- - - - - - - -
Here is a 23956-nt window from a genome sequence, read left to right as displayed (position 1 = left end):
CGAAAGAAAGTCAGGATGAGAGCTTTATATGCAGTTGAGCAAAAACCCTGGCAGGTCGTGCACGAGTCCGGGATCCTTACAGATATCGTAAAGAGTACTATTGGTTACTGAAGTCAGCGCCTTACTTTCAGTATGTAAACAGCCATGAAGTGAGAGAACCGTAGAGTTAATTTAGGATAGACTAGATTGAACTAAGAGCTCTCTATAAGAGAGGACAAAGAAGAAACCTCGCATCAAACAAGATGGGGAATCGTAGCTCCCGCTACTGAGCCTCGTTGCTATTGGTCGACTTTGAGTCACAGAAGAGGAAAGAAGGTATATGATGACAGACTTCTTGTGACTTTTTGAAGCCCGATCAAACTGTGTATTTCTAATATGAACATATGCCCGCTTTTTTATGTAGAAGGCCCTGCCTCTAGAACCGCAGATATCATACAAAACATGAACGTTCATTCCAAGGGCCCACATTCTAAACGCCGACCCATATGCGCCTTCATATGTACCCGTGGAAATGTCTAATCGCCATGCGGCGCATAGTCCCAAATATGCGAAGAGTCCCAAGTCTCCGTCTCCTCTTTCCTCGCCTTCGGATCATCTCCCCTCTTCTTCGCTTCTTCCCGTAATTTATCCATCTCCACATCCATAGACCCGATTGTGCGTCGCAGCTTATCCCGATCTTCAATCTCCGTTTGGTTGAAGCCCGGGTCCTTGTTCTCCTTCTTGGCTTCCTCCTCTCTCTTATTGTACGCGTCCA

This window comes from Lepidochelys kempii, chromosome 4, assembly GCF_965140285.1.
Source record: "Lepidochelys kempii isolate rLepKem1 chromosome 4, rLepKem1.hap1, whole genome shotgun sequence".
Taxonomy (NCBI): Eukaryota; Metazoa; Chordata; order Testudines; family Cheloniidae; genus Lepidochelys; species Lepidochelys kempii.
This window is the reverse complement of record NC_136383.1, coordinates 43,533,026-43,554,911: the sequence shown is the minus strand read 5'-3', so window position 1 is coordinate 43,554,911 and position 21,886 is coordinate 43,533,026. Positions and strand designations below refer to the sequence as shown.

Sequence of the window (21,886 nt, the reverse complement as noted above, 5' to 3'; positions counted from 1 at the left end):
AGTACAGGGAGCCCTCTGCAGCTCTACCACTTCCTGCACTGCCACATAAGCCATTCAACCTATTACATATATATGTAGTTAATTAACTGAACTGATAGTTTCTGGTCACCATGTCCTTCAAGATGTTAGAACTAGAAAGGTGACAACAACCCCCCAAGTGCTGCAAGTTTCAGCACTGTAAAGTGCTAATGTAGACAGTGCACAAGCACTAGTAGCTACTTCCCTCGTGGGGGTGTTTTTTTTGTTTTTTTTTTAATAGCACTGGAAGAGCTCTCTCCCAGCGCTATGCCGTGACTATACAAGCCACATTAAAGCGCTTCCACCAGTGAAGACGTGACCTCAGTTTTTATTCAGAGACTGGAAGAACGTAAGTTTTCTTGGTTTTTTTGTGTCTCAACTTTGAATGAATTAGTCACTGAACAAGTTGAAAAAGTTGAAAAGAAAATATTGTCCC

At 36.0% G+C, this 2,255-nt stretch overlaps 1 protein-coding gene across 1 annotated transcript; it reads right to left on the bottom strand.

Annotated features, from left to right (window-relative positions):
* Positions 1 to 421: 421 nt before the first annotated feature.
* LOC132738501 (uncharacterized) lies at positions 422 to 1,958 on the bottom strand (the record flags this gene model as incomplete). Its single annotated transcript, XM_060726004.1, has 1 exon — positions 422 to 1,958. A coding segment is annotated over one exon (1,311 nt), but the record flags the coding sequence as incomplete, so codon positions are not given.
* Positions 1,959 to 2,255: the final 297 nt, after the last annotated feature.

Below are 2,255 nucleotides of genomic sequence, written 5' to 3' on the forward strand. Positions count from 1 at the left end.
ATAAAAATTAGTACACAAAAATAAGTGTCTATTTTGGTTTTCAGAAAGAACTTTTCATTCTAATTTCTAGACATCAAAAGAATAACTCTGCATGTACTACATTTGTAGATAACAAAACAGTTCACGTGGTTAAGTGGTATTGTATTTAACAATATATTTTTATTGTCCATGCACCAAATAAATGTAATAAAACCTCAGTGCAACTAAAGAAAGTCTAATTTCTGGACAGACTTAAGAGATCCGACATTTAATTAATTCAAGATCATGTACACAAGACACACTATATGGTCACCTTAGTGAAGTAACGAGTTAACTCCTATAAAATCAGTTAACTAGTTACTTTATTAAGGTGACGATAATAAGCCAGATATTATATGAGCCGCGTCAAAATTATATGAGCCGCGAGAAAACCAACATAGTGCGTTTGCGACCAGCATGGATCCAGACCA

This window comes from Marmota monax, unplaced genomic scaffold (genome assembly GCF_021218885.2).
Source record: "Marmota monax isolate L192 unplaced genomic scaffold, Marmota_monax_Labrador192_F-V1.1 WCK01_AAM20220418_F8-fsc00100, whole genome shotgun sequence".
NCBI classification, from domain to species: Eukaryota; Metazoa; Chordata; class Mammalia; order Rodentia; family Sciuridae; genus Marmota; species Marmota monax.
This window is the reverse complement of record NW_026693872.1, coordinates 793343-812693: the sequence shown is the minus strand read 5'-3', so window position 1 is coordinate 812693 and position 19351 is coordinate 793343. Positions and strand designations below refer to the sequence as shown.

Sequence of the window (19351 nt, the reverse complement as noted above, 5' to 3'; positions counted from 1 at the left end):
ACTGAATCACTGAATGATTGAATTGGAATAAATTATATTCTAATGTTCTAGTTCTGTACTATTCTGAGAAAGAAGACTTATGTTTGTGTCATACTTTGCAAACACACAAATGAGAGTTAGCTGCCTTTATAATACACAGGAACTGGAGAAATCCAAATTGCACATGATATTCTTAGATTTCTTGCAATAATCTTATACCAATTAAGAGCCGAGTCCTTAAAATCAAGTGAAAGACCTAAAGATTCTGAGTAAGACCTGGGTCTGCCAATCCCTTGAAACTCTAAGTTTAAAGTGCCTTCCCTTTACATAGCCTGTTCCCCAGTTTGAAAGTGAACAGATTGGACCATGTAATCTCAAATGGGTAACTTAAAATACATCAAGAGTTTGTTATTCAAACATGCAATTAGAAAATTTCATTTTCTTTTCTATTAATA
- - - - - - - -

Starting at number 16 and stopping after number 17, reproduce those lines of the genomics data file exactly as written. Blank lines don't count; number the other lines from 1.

This window comes from Marmota monax, unplaced genomic scaffold (genome assembly GCF_021218885.2).
Source record: "Marmota monax isolate L192 unplaced genomic scaffold, Marmota_monax_Labrador192_F-V1.1 WCK01_AAM20220418_F8-fsc00100, whole genome shotgun sequence".